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Last week there was a double dose of bad news.  First up the report that showed consumers slowed spending in April as consumer expenditures dropped even though incomes increased.  Then later in the week was the news that the revised GDP estimate for first quarter turned negative, thanks primarily to slower business spending.  The news from the housing market did not improve the picture much, with national house prices now barely posting month over month increases.  On the bright side Consumer Confidence did increase last month.

This week is very busy with both the ISM and the ISM non-manufacturing surveys, Auto Sales, the Fed’s Beige Book and then Employment Report top it off.

News of Note


The second estimate of GDP first quarter was revised down to a decrease of 1.0 percent.[1]  The revisions in the primary components were:

  • Personal consumption was revised up to 3.1 percent and added 2.09 percentage points to GDP.
  • Gross Private Domestic investment was revised down to a negative 11.7 percent and it detracted 1.98 percentage points from GDP.
  • Exports were down 6.0 percent while imports were up 0.7 percent for a net effect of subtracting 0.95 percentage points from GDP.

Government spending was revised down to a negative 0.8 percent and it subtracted 0.15 percentage points from GDP.

 GDP Components Chart


  • New orders for durable goods increased 0.8 percent in April.  Excluding transportation new orders increased 0.1 percent and excluding defense new orders increased 0.8 percent.[2]


  • In April personal consumption expenditures decreased 0.1 percent while personal income increased 0.3 percent.  The personal savings rate was 4.0 percent, up from 3.6 percent a last month year ago.[3]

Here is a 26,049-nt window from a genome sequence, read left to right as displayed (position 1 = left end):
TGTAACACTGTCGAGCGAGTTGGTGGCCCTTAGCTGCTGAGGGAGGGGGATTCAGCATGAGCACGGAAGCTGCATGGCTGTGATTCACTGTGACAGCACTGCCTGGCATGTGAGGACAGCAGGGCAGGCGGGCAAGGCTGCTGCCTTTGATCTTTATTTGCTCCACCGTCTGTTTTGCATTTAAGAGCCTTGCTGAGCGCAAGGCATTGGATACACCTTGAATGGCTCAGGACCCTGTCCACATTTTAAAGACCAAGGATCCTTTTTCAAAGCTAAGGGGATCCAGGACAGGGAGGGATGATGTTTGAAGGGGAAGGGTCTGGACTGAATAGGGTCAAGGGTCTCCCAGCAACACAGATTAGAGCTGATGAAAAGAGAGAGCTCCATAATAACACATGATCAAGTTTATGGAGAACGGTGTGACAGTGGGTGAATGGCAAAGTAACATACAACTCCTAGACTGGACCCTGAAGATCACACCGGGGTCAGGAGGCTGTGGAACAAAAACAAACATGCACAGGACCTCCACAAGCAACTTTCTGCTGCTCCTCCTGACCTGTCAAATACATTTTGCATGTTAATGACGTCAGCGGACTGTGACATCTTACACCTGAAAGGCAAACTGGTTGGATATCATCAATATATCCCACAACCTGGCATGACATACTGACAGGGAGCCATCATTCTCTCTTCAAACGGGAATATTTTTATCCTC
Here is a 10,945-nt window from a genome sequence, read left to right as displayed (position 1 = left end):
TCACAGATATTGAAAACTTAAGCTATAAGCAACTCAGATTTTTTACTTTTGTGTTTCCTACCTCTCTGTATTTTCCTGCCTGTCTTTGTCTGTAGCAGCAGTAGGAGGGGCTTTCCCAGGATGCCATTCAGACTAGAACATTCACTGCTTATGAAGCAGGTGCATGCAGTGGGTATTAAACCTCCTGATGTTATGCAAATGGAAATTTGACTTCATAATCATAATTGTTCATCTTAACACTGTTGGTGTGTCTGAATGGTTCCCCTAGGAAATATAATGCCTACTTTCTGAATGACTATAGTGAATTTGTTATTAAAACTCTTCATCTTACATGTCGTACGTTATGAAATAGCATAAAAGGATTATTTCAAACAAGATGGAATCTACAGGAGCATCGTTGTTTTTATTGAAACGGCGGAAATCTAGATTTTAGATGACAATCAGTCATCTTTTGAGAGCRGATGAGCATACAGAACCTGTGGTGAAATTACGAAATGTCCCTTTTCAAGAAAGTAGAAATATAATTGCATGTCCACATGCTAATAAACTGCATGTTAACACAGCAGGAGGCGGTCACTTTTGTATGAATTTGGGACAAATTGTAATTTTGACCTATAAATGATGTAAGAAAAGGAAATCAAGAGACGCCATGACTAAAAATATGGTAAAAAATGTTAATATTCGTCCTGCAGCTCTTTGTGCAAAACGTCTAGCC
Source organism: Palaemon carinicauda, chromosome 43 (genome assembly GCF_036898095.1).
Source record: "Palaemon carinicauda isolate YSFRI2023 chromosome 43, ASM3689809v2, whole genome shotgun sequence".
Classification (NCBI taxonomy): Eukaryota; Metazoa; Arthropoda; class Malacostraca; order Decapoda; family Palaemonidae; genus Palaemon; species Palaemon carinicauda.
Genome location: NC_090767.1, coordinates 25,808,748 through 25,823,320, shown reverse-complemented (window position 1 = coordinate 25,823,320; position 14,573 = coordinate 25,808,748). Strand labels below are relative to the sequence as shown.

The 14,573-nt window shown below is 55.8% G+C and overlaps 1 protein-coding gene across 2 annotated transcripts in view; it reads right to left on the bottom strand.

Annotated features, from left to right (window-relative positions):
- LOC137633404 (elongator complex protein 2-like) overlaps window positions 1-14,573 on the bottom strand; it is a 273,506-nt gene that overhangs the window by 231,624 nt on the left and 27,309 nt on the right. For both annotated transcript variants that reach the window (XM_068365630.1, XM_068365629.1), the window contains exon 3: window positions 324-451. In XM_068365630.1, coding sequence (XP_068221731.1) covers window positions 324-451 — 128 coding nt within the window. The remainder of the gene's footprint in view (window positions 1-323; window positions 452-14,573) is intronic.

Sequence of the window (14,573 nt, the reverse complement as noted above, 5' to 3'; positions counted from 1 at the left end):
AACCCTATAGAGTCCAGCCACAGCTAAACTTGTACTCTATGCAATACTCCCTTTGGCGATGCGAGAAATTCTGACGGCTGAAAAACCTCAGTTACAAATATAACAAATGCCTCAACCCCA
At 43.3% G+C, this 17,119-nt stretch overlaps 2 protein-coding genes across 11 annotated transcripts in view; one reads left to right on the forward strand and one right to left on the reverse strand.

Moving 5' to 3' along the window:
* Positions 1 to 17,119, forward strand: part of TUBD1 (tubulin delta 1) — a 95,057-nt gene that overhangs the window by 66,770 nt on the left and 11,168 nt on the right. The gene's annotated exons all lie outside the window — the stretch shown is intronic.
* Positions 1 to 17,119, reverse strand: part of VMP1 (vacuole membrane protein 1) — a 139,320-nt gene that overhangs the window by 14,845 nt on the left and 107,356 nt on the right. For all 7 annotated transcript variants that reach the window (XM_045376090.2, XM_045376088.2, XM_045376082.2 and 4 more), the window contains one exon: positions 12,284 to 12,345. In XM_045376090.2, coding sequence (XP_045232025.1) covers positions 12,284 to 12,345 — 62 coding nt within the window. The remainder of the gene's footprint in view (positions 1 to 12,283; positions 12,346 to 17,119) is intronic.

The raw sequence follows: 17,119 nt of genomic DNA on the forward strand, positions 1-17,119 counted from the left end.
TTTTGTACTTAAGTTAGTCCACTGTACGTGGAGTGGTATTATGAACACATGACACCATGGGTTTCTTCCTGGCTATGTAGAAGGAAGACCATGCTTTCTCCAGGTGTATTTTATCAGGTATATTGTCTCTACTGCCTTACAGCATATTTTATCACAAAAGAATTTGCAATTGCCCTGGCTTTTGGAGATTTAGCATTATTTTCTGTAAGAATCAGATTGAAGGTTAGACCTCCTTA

• Consumer Confidence increased 1.3 points to 83.0 in April.[4]


  • Initial unemployment claims for the week ending May 24 decreased 27,000 to 300,000.  The four week moving average of 311,500 was down 11,250 from the previous week.[5]   


  • According to S&P/Case-Shiller nationwide house prices increased 0.2 percent. Compared to last year prices were up 10.3 percent.[6]

S&P/Case-Shiller U.S National Home Price Index


[1] Gross Domestic Product, 1st quarter 2014 (first estimate) U.S. Department of Commerce- Bureau of Economic Analysis, May 29, 2014, http://www.bea.gov/newsreleases/national/gdp/gdpnewsrelease.htm [2] Manufacturers’ Shipments, Inventories, and Orders (M3), U.S. Census Bureau, May 27, 2014 http://www.census.gov/manufacturing/m3/ [3] Personal Income and Outlays, April 2014, U.S. Department of Commerce Bureau of Economic Analysis, May 30, 2014, http://www.bea.gov/newsreleases/national/pi/pinewsrelease.htm [4]The Conference Board Consumer Confidence Index® Improves in May, The Conference Board, May 27, 2014, http://www.conference-board.org/data/consumerconfidence.cfm [5] Unemployment Insurance Weekly Claims Report, U.S. Department of Labor, May 29, 2014,  http://www.dol.gov/ui/data.pdf [6] Home Prices Rise in March According to the S&P/Case-Shiller Home Price Indices, Standard & Poor’s, May 27, 2014,  http://www.standardandpoors.com/indices/sp-case-shiller-home-price-indices/en/us/?indexId=spusa-cashpidff–p-us—-